“Then the King will say to those on his right, ‘Come, you who are blessed by my Father, inherit the kingdom prepared for you from the foundation of the world. For I was hungry and you gave me food, I was thirsty and you gave me drink, I was a stranger and you welcomed me, I was naked and you clothed me, I was sick and you visited me, I was in prison and you came to me.’ Then the righteous will answer him, saying, ‘Lord, when did we see you hungry and feed you, or thirsty and give you drink? And when did we see you a stranger and welcome you, or naked and clothe you? And when did we see you sick or in prison and visit you?’ And the King will answer them, ‘Truly I say to you, as you did it to one of the least of these my brothers, you did it to me.’”
I’m writing this column in the car while my wife is driving. We’re on our way to South Carolina to see an old, dear friend of ours who is currently in ICU in the hospital. As far as I know, he is still alive and the doctors are still working to save him…but they did call the family in yesterday morning. Things are very dire. Any prayers lifted up to the ears of our Heavenly Father on his behalf are greatly appreciated.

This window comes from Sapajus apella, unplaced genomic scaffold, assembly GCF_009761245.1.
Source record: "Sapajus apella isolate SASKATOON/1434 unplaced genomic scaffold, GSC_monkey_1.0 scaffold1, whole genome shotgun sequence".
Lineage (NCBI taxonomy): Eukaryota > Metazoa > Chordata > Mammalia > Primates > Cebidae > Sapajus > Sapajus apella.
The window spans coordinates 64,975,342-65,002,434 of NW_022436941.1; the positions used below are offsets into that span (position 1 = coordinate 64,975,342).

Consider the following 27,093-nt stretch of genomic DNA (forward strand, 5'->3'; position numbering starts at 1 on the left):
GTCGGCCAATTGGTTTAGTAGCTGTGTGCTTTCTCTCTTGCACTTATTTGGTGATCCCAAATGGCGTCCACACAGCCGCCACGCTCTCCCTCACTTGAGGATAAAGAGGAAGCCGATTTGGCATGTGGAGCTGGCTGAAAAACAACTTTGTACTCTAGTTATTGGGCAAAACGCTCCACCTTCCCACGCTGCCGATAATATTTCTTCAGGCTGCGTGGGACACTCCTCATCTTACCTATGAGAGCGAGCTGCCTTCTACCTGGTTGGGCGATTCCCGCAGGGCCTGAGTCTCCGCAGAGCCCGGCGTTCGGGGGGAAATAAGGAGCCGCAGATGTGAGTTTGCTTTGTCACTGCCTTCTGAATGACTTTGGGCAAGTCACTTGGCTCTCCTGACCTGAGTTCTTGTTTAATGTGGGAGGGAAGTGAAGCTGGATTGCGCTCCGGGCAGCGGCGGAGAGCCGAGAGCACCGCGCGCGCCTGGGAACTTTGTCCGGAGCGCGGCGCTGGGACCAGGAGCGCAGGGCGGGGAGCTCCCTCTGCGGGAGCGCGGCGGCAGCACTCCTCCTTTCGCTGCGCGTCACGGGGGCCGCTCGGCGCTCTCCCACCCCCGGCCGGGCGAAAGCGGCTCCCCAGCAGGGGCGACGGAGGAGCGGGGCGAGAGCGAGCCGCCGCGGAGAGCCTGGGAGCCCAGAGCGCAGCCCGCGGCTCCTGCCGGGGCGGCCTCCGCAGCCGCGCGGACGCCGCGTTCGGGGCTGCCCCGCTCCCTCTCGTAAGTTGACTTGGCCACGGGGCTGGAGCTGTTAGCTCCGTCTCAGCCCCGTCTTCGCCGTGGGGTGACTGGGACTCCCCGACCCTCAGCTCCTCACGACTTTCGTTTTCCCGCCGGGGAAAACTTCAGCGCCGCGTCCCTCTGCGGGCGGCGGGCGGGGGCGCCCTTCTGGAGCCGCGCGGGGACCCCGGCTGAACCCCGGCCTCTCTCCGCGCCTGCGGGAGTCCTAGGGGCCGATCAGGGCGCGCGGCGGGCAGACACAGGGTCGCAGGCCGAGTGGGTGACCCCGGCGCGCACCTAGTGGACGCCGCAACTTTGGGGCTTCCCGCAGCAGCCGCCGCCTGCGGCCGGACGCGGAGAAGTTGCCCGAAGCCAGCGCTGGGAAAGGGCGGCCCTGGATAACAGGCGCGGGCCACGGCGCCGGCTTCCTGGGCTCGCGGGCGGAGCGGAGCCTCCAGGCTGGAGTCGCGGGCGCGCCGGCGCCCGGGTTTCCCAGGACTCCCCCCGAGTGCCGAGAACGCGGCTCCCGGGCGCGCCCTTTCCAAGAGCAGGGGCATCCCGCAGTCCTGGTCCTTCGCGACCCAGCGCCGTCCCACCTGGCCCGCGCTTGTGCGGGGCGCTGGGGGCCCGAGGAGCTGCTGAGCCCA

What makes this man and his family so close to my heart? I could list several things. He is a fellow Christian. He was a deacon in the church where I used to preach before I moved to Calhoun. For a decade we shared many a meal and much laughter. He and his wife babysat our daughters quite often, so that our little girls look to them as surrogate parents. Yet if there is anything above all these other reasons that is behind how the news of his very possible upcoming departure from this earth caused me to burst into tears, it is the memory of how this man and his family were always there for me in my own dark hours of need. Theirs was the comforting hand on my shoulder, the quiet word of prayer and encouragement, the still embrace that lifted my family and me up when I needed it the most. That is why we are on our way to see them now. They were there for us in our hour of need. We will be there for them now.
This is what Jesus intended the church to be for Christians and for all those who are lost in the darkness and struggling to stay afloat in this discouraging, evil world: a place where one can find comfort and kindness, sympathy and love. Yes, the church is to take a firm stand for truth and fight against sin. The church must be bold enough to call good what God’s Word says is good and evil what God’s Word says is evil. Our world needs that. Yet, our Lord also wants His followers to show this world that His way truly is the better way by giving them the same compassion, empathy, kindheartedness and charity which God gives to us every single day. Our world needs that too.
On the day of Judgment, we will be judged by what is written in God’s Word, according to what we have done (John 12:48; 2 Corinthians 5:10; Revelation 20:12). Salvation will be given by the grace of God to all who obey Jesus (Titus 2:11-12; Matthew 7:21-27; Hebrews 5:8-9). As the above passage out of Matthew 25 shows, one of the commands Jesus has given us is to basically show His love to others by helping them in their time of need. By doing so, we show that we love Him too.